Other theories suggested CSF entrance from the subarachnoid space via perivascular spaces.4 Ball and Dyan proposed that under the pressure from subarachnoid obstruction, CSF would pass into the spinal cord by way of Virchow-Robin spaces.4,8,9 A blockage of the upward flow of CSF at the upper end of the central canal has been suggested to cause CSF to enter the spinal cord via perivascular spaces as well.10 It has also been hypothesized that when there is obstruction of CSF at the foramen magnum, the cerebellar tonsils are forced to act as a “piston” on the partially isolated spinal CSF space, imparting a systolic pressure wave on the surface of the spinal cord. As a result, CSF is believed to be forced from the subarachnoid space and into the spinal cord through the perivascular or interstitial spaces.9,11 Recent studies have suggested the syrinx fluid is extracellular from the spinal cord microcirculation, not from the CSF in the fourth ventricle or subarachnoid space.4 One proposed mechanism describes mechanical distension of the spinal cord, which fills with extracellular fluid.12 Another proposed mechanism suggests that the dilatation of intramedullary vessels below the subarachnoid block at the foramen magnum partially disrupts the blood–spinal cord barrier, which creates the syrinx with the accumulation of extracellular fluid from the intramedullary microcirculation.4,13 Based on the varying hypotheses in the literature, it is evident that altered CSF dynamics play a role in the development of syringomyelia.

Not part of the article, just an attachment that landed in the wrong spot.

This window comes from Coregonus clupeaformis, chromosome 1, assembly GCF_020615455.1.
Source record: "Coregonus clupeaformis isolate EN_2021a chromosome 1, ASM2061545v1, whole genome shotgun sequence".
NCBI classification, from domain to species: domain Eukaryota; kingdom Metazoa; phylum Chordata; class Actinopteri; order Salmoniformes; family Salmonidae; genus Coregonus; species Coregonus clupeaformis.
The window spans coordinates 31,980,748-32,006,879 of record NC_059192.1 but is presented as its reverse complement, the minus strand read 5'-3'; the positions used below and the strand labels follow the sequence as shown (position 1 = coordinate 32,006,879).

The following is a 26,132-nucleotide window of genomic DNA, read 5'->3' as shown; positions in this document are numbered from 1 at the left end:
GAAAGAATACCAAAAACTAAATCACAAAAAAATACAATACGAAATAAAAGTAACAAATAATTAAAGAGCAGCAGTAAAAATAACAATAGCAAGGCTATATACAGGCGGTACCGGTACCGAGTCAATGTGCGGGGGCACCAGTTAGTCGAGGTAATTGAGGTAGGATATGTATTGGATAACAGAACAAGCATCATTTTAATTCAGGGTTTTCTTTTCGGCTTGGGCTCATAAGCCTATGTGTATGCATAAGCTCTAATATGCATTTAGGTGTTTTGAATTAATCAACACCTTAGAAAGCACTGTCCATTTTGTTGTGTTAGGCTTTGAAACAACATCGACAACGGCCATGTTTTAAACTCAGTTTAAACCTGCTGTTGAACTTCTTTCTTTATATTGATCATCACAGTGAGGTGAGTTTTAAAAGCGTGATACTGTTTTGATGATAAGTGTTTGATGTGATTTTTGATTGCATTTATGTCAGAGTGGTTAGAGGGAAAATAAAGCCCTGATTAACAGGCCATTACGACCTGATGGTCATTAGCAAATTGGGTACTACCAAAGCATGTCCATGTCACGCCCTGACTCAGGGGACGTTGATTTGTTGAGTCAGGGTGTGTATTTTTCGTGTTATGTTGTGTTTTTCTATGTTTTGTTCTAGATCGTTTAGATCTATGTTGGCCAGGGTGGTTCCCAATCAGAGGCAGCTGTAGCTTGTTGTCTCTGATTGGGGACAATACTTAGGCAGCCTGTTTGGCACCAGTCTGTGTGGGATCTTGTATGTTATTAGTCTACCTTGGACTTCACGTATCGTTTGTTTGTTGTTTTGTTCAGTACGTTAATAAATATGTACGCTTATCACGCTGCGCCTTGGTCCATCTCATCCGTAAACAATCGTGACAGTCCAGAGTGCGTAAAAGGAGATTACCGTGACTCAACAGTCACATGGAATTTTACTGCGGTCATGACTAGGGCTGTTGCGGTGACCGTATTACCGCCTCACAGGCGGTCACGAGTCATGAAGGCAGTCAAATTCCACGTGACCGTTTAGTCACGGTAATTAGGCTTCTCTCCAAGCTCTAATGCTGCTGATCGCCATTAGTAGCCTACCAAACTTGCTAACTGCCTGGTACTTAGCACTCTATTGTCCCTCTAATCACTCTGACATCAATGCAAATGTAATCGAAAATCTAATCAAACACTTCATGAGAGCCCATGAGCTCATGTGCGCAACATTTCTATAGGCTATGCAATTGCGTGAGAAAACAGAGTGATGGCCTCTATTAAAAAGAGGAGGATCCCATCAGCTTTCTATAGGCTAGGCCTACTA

For patients with Chiari malformation with syringomyelia, it is generally recommended that they receive surgical intervention to prevent progression and worsening neurological problems. The standard surgical procedure for Chiari I malformation is a posterior fossa decompression with the goal of restoring normal CSF flow across the craniocervical junction.3,14,15 Within the procedure of a suboccipital decompression, the amount of bony removal can vary to include a C1 laminectomy. Treatment of the dura itself varies because it can be left intact, scored, or opened. When dura is opened, the arachnoid may be left intact or lysis of arachnoid adhesions may be performed with an intradural dissection.2,14,16,17

Lessons

Although surgical intervention is the widely accepted treatment modality, documented cases of spontaneous resolution of a syrinx associated with a Chiari malformation make the current treatment strategy controversial.18–26 Some authors have demonstrated improvement or resolution of the Chiari I malformation itself, which leads to syringomyelia improvement.20,21,23 To our knowledge, few documented cases exist of patients with spontaneous resolution of a syrinx associated with an unchanged Chiari malformation.18,19,22,25,26